Further, major U.S. carriers remain focused on expanding their product and service offerings on board and on the ground to aid growth in ancillary revenues. Delta Air Lines and United Continental are installing winglets, WiFi and flat-bed seats apart from expanding Economy Comfort or Economy Plus seats to their fleet. Southwest Airlines is benefiting from EarlyBird check-in, unaccompanied minor travel and pet fees. The company is upgrading its fleet with the new Boeing Sky Interior and the All-New Rapid Rewards program is contributing to revenue growth. JetBlue is experiencing solid growth given continued success in the Getaway Vacations Division as well as the Even More Space product.

Consolidation: Airline companies are consolidating in order to restore profits. The first in this grouping was Delta Air Lines’ successful acquisition of Northwest Airlines in 2008. The merger catapulted Delta to the position of the second largest airline in the world, generating significant cost savings for both.

In 2010, United Airlines merged with Continental Airlines and formed a new company, United Continental Holdings. This merger created the world’s largest airline, overtaking Delta Air Lines. The third merger was between Southwest Airlines and fellow discounter AirTran Holdings, which was completed in May 2011.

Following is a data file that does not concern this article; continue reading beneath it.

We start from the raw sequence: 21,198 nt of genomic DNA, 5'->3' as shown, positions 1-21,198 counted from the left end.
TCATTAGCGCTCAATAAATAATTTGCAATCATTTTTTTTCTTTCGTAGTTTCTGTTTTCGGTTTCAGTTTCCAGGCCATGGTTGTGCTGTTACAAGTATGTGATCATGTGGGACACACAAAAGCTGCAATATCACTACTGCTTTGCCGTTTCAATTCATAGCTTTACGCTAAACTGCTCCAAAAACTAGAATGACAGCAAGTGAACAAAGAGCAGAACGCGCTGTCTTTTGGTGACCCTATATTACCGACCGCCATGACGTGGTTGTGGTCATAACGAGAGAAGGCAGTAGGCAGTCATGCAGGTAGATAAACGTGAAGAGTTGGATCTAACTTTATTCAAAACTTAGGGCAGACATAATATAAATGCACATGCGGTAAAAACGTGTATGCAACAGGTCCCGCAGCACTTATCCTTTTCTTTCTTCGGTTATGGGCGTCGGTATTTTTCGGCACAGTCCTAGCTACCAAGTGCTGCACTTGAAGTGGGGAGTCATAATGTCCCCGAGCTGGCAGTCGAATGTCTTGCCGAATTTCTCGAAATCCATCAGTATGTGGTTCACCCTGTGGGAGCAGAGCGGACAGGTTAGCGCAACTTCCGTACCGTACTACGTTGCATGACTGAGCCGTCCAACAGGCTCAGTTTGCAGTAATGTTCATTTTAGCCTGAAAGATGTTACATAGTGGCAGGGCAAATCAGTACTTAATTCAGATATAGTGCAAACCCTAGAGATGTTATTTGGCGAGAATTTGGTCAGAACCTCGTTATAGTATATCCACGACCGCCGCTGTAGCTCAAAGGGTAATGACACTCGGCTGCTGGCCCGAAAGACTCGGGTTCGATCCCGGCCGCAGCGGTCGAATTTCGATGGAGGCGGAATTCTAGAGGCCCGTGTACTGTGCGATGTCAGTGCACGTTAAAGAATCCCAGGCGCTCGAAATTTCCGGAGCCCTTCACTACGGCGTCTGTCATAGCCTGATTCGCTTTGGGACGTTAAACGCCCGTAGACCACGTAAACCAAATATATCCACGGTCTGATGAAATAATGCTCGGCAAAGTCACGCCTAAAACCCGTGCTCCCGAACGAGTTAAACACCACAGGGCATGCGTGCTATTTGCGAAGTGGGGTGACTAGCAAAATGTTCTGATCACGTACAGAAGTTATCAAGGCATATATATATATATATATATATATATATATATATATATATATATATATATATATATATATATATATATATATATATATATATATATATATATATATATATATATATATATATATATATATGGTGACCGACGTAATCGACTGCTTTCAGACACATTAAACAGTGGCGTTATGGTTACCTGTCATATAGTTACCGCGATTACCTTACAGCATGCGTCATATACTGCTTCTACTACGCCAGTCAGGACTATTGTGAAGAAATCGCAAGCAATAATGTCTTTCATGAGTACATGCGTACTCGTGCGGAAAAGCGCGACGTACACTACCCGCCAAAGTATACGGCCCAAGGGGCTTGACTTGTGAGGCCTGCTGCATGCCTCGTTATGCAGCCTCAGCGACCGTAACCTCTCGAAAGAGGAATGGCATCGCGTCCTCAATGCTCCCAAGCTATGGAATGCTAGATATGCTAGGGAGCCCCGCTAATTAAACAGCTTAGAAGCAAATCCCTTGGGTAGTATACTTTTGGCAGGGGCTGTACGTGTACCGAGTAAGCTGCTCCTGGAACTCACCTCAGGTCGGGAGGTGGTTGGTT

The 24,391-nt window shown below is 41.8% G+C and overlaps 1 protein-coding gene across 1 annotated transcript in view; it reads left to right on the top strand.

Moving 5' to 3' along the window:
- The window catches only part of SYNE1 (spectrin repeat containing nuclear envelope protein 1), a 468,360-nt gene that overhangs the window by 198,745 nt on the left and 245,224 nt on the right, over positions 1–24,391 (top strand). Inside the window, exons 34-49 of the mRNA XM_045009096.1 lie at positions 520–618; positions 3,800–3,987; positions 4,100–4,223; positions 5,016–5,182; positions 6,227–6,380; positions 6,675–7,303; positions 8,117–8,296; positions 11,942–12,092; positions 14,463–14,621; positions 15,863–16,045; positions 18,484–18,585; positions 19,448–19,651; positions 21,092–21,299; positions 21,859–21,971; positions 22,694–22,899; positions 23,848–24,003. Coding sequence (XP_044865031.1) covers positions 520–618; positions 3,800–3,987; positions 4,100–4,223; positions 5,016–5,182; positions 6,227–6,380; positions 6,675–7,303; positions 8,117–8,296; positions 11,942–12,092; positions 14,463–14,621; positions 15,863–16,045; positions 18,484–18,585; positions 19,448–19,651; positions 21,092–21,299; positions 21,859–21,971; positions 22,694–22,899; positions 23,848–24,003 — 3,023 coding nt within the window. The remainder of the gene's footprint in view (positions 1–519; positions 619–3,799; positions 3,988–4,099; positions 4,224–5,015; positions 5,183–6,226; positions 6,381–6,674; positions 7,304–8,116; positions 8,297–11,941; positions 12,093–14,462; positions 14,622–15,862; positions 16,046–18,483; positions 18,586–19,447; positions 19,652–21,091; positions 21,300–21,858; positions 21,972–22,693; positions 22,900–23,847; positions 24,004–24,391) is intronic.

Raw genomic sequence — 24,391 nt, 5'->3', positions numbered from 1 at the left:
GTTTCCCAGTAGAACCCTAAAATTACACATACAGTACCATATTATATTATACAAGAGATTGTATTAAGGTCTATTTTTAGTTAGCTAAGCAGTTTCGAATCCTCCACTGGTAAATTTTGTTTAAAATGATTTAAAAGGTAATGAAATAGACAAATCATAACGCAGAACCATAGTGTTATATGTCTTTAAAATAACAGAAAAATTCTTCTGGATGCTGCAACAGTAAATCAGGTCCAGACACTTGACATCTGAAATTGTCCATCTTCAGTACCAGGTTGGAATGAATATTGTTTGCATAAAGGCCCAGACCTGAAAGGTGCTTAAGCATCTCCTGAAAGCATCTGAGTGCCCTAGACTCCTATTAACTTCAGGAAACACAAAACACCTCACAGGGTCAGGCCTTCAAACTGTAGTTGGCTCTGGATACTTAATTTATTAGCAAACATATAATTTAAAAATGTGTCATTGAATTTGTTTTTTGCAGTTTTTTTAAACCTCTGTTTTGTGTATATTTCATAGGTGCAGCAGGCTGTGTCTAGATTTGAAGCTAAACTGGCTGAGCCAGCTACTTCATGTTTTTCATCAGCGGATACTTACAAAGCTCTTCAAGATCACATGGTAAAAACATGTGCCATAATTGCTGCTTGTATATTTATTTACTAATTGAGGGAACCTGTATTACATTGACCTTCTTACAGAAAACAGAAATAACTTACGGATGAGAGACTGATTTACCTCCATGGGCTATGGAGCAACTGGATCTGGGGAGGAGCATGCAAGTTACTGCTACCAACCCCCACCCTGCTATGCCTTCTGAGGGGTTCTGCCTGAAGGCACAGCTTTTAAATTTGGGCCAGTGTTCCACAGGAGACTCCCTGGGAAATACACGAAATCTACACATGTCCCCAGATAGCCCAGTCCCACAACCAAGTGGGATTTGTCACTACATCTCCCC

Another airline consolidation is seemingly underway. American Airlines, a wholly owned subsidiary of AMR Corporation (AMR), filed for bankruptcy protection in November, which would help it to cut down expenses and position it for consolidation. Looking back, bankruptcies in the airline industry pave the way for mergers and acquisitions. This is because carriers seek protection to emerge as a low cost provider with a strong competitive position in the industry. There is a good chance of American Airlines merging with US Airways.